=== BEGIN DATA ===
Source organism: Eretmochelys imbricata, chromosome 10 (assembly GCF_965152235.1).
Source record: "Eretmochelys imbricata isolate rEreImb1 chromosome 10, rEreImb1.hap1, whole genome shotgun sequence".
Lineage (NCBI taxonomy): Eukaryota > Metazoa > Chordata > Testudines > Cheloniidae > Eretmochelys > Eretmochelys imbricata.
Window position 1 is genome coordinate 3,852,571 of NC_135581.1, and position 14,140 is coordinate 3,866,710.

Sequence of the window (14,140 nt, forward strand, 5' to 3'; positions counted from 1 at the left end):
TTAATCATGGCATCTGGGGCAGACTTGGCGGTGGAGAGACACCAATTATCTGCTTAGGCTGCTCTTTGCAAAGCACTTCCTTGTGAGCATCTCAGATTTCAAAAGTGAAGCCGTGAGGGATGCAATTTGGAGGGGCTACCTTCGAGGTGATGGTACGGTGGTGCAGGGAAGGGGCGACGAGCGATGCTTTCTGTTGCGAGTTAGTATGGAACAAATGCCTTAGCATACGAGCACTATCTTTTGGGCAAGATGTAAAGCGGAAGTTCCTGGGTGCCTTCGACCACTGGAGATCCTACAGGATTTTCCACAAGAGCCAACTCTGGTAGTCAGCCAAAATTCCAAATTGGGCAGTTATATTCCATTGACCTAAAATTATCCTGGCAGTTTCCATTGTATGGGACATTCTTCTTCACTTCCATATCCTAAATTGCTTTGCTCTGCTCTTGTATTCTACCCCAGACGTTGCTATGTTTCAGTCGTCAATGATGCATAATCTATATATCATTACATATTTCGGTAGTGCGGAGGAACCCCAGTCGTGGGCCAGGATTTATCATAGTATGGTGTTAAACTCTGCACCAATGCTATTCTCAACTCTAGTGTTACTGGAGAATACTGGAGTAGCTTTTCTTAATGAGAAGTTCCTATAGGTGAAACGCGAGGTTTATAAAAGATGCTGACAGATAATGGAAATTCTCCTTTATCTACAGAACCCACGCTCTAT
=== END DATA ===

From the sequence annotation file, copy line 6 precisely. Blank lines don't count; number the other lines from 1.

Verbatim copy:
TTAATCATGGCATCTGGGGCAGACTTGGCGGTGGAGAGACACCAATTATCTGCTTAGGCTGCTCTTTGCAAAGCACTTCCTTGTGAGCATCTCAGATTTCAAAAGTGAAGCCGTGAGGGATGCAATTTGGAGGGGCTACCTTCGAGGTGATGGTACGGTGGTGCAGGGAAGGGGCGACGAGCGATGCTTTCTGTTGCGAGTTAGTATGGAACAAATGCCTTAGCATACGAGCACTATCTTTTGGGCAAGATGTAAAGCGGAAGTTCCTGGGTGCCTTCGACCACTGGAGATCCTACAGGATTTTCCACAAGAGCCAACTCTGGTAGTCAGCCAAAATTCCAAATTGGGCAGTTATATTCCATTGACCTAAAATTATCCTGGCAGTTTCCATTGTATGGGACATTCTTCTTCACTTCCATATCCTAAATTGCTTTGCTCTGCTCTTGTATTCTACCCCAGACGTTGCTATGTTTCAGTCGTCAATGATGCATAATCTATATATCATTACATATTTCGGTAGTGCGGAGGAACCCCAGTCGTGGGCCAGGATTTATCATAGTATGGTGTTAAACTCTGCACCAATGCTATTCTCAACTCTAGTGTTACTGGAGAATACTGGAGTAGCTTTTCTTAATGAGAAGTTCCTATAGGTGAAACGCGAGGTTTATAAAAGATGCTGACAGATAATGGAAATTCTCCTTTATCTACAGAACCCACGCTCTAT